The chip seal repair process is nearly identical to the application of sealcoat, except that after the sealcoat has been applied, a layer of crushed gravel is spread across the asphalt and compacted into the surface. This effectively fills in any small areas of loss. More serious raveling, by contrast, may require the use of more substantial asphalt patching compounds.

Stage Three Oil Spots

Stage three oil spots involve deeper and/or more extensive portions of damage to the asphalt. At this point, the asphalt patching compounds used for stage two spots will no longer suffice. Instead, a contractor has two options, depending on the depth and severity of the damage.

Less severe damage can often be repaired by removing one or two inches of asphalt from the surface using a tool known as a planer grinder, or milling machine. With the damaged portion removed, the contractor cleans the exposed asphalt, lays down a tack coat to improve adherence, and then resurfaces the area using fresh hot mix asphalt.

The second, more labor intensive, approach involves saw cutting the damaged area and then applying brand new asphalt. In this method, the entire section of asphalt is removed, thus ensuring that any traces of the oil spot are completely eliminated. Of course, this method is also more labor intensive and expensive than simply milling the surface.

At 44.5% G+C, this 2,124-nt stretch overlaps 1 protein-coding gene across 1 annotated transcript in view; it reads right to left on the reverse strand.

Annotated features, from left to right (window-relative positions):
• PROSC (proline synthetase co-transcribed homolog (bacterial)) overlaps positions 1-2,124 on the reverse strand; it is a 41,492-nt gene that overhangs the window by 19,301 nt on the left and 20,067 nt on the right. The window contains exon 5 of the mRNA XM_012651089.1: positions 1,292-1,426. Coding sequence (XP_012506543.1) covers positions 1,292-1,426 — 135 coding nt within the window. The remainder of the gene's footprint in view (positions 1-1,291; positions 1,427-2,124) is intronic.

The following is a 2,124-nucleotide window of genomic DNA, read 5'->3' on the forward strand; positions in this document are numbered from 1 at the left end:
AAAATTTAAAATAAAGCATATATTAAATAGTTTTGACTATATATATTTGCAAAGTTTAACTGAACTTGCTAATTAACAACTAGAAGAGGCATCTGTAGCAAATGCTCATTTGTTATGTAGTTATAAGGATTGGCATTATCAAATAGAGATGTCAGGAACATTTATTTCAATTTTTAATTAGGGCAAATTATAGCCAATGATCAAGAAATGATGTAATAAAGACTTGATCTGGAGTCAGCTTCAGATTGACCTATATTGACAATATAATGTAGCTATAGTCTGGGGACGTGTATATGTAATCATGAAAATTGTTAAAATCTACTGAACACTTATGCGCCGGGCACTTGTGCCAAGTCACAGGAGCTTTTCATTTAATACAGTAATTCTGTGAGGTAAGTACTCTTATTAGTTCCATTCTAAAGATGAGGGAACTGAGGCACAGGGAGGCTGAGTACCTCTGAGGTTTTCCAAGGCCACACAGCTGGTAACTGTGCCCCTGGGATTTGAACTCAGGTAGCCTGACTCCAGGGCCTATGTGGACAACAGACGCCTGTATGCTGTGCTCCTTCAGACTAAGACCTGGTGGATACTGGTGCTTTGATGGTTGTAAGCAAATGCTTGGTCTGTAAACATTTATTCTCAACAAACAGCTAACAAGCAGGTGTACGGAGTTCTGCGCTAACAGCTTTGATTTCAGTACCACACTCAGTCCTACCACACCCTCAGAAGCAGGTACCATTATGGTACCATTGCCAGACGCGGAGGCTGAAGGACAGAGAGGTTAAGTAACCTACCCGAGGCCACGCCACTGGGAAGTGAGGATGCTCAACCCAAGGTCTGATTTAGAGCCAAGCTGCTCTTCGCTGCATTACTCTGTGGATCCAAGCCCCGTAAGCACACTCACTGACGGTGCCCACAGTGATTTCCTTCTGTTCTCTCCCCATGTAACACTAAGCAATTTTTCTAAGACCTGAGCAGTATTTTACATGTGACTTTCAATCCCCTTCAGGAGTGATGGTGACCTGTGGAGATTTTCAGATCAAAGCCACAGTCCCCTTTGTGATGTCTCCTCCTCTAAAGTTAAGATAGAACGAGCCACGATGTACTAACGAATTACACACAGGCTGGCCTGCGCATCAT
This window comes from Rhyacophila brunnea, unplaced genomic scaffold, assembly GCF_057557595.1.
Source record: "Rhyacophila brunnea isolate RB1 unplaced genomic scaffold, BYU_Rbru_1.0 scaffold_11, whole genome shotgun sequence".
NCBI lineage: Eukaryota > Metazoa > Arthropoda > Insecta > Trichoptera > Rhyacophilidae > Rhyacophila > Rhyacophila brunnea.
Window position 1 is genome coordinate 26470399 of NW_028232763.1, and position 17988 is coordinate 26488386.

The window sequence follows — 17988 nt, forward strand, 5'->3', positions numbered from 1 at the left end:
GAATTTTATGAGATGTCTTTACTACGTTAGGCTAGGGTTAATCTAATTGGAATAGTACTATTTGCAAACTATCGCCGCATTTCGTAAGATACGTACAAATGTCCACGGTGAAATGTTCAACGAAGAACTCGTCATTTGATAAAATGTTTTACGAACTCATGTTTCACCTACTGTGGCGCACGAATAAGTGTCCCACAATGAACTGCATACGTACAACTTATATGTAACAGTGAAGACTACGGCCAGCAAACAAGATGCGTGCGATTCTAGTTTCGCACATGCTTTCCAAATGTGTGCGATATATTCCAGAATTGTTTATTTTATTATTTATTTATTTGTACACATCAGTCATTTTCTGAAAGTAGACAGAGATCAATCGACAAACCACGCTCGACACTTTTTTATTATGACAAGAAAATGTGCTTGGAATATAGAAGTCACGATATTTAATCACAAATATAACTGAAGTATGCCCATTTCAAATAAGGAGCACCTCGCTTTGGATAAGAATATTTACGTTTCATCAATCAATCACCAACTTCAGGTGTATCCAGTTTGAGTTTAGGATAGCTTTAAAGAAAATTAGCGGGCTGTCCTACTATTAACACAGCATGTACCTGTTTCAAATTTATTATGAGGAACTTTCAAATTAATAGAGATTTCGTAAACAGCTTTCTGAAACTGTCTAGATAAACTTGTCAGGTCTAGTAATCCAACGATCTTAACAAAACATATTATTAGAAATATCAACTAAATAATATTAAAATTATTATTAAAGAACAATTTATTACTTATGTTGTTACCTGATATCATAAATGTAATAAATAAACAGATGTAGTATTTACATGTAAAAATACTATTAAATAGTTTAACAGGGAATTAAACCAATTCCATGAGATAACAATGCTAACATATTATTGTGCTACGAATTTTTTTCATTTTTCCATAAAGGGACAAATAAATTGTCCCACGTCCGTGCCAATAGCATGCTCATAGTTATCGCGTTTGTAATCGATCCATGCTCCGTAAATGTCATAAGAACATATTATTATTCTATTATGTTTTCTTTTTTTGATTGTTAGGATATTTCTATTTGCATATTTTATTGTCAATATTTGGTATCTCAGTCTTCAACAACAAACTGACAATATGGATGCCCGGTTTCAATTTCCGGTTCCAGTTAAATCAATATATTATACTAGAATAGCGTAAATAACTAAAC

Bottom Line

Oil spots are an unsightly asphalt problem that will only grow worse if you don't attend to them quickly. While it may be tempting to write off the long-term significant of oil spots, you put yourself and your pavement at risk by doing so. Not only do oil spots lead to property damage, but by softening the asphalt they increase the risk of pavement failure.

If located in high-traffic portions of an asphalt surface, oil spots can thus represent a significant liability, since they may lead to accidents and vehicular damage. To learn more about how a professional deals with oil spots, as well as what they can do to keep them at bay, please contact the paving industry experts at Empire Parking Lot Services. Please check out our "Anatomy of a Parking Lot" blog for a more in-depth view of what makes up a parking lot.